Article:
March 13, 2014
By Elizabeth A Tennyson
Just days after he was confirmed as Commissioner of Customs and Border Protection, Gil Kerlikowske received a letter from AOPA asking him to immediately fulfill a commitment he made to review the agency’s zero-suspicion enforcement activities regarding general aviation.
In the March 10 letter, AOPA President Mark Baker noted that the association has now received nearly 50 reports of stops of general aviation aircraft made without a warrant, probable cause, or reasonable suspicion that illegal activity was taking place. Some of those stops involved officers with drawn weapons and dogs, and many resulted in aircraft being searched and passengers and pilots being questioned or detained.
AOPA began seeking information and answers about these stops from CBP’s Air & Marine Division in January 2013 and has yet to receive satisfactory responses.
The association is particularly concerned that the stops are being made without proper authority. In some cases CBP Air & Marine Division has said that it is stopping aircraft based on FAA regulations that require pilots to produce certain documents when asked by a law enforcement officer.
But AOPA contends that, while those regulations require pilots to comply after they have been stopped, they do not give CBP or any other law enforcement agency the authority to make a stop in the first place unless there is probable cause or reasonable suspicion of illegal activity. FAA, which does have the authority to conduct ramp checks, has said that it has not sought help from CBP or any other agency to carry out such checks.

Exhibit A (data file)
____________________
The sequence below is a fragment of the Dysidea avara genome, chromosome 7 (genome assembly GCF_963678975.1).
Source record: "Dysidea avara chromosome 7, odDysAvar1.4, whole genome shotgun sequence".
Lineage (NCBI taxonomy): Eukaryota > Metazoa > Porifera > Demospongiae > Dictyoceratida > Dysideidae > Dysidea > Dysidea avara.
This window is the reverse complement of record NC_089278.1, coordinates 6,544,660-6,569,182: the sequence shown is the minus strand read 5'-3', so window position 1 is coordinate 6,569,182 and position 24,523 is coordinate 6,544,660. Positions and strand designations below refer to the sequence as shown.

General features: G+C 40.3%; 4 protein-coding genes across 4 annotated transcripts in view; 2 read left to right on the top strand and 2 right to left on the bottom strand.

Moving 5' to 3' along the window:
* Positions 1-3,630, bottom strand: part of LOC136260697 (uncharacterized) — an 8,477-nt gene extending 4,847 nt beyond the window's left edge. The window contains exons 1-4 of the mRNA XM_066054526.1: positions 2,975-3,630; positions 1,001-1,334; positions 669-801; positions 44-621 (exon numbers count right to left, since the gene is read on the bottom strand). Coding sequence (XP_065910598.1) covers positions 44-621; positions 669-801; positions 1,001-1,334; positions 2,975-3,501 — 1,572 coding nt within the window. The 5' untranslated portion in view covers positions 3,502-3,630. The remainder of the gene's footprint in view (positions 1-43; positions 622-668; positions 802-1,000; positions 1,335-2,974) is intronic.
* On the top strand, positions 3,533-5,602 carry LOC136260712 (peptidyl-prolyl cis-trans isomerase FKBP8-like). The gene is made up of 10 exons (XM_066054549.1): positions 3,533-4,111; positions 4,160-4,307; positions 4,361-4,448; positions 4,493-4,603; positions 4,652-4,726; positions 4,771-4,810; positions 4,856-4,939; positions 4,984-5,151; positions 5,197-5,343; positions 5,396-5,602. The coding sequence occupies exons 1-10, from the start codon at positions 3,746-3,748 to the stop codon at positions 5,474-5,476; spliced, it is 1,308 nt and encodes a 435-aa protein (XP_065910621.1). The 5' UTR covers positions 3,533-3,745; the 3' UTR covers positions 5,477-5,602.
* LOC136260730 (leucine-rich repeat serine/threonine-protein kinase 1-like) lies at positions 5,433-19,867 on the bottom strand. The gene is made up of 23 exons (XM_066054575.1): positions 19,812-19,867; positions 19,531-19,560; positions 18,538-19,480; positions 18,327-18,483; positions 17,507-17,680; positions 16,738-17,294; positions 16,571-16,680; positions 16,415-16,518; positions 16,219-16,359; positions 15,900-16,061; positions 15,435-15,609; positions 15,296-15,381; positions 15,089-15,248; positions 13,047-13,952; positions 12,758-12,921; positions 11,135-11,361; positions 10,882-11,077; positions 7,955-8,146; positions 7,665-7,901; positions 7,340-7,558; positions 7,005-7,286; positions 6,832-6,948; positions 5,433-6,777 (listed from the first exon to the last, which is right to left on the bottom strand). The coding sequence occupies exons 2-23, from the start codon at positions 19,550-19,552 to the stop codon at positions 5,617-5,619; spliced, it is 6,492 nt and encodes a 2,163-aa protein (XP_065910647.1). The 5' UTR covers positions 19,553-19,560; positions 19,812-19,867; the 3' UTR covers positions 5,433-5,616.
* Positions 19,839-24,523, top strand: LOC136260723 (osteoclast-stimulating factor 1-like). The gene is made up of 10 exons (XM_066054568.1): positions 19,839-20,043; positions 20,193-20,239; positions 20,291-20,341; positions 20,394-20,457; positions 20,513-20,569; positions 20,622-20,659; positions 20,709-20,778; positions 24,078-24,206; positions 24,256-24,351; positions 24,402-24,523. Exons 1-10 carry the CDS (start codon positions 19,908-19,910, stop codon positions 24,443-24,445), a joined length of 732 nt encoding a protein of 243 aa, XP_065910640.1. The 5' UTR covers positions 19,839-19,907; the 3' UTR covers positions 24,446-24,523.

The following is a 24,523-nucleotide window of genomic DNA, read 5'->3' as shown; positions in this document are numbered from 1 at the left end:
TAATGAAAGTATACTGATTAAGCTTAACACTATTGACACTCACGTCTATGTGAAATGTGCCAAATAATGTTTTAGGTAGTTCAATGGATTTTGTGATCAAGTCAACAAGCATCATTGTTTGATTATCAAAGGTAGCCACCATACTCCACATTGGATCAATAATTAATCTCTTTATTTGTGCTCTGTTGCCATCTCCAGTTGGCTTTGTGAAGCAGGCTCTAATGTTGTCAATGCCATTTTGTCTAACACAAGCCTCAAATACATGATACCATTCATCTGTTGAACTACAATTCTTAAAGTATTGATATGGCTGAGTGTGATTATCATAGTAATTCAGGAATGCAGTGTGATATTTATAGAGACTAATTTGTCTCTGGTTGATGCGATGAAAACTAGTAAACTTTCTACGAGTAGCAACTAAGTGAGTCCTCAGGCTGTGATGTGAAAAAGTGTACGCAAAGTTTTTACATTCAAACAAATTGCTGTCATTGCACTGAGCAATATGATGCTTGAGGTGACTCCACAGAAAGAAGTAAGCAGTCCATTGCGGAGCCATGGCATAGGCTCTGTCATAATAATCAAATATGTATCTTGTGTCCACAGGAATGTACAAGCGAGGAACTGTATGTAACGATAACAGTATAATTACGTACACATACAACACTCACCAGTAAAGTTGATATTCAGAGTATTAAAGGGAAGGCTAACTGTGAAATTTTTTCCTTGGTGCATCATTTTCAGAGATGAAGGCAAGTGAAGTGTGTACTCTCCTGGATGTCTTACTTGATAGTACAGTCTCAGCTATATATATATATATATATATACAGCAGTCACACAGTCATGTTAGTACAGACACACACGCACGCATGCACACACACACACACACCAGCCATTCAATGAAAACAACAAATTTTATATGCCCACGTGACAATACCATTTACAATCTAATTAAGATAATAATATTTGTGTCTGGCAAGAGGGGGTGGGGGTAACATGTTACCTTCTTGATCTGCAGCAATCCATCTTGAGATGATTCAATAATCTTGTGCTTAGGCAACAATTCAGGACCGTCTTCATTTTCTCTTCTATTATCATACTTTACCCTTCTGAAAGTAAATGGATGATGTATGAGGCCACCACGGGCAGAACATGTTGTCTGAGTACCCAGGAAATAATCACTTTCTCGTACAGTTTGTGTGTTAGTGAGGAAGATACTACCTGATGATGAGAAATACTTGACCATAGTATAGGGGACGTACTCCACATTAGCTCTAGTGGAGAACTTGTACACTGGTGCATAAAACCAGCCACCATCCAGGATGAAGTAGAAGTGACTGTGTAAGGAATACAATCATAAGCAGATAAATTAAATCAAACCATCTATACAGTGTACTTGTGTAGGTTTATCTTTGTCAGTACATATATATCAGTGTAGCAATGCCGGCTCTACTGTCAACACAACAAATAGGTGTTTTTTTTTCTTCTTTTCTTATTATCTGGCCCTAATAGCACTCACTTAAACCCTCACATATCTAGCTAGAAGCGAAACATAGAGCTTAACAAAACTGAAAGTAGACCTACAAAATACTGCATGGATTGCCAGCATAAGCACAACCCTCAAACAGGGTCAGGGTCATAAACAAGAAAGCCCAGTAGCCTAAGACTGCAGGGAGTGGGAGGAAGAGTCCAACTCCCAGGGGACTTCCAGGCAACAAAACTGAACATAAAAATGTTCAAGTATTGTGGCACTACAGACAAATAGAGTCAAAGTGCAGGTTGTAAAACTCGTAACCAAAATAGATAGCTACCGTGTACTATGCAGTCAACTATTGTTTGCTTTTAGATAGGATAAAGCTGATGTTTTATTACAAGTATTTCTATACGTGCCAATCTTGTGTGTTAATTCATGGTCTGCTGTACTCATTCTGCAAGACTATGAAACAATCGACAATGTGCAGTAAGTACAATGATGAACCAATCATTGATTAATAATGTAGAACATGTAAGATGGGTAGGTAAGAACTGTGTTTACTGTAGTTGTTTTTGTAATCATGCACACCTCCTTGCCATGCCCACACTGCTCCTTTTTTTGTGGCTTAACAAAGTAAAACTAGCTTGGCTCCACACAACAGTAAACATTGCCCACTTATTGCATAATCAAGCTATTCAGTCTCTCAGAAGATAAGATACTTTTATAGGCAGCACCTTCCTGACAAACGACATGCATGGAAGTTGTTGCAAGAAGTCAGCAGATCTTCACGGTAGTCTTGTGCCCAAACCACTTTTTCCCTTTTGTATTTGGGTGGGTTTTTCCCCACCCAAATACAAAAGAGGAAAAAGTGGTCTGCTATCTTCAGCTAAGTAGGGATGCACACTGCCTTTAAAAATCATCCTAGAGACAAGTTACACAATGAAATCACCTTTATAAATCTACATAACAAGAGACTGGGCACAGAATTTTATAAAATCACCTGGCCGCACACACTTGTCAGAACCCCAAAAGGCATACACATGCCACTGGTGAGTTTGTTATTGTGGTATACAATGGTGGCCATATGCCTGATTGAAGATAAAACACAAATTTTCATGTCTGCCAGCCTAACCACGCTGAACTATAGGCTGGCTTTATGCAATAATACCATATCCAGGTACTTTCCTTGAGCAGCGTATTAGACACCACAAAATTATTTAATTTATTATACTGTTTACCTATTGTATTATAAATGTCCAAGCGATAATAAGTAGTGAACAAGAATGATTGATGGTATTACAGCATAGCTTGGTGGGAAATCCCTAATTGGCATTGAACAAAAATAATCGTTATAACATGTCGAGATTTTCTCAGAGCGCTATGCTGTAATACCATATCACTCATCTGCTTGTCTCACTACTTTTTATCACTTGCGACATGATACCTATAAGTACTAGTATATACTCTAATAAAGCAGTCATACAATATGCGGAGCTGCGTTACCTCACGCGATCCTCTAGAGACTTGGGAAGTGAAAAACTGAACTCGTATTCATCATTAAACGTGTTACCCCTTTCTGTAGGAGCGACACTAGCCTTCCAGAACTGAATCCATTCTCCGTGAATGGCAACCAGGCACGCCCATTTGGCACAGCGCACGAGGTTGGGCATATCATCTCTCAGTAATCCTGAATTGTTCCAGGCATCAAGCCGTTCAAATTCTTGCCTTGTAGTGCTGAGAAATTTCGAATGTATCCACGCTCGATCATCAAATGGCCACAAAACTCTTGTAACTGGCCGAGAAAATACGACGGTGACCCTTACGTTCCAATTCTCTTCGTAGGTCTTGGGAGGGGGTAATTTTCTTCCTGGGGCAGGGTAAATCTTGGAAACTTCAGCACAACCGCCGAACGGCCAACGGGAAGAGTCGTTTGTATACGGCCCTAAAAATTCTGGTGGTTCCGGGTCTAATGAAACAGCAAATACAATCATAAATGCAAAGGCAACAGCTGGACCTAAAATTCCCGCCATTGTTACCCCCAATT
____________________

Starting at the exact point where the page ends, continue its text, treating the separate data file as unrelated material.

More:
“We need to know why general aviation is apparently being singled out for this kind of treatment, and we need it to stop,” Baker said.
AOPA will continue to seek cooperation from CBP and work with Congress, the FAA and others to bring an end to these incidents.
Director of Government Affairs and Executive Communications Elizabeth Tennyson joined AOPA in 1998, the same year she earned her private pilot certificate. She also holds an instrument rating and enjoys jumping out of planes almost as much as flying them.
Under a current Washington law, only 10 percent of the aircraft excise taxes that aircraft owners pay go to the Washington State Division of Aeronautics, while the other 90 percent go into the general fund. AOPA is advocating for legislation that would direct 100 percent of the tax to aviation use.
NEW SLEEP APNEA POLICY RESPONDS TO AOPA CONCERNS
A new FAA policy on obstructive sleep apnea that addresses many of the concerns raised by AOPA is scheduled to take effect March 2.
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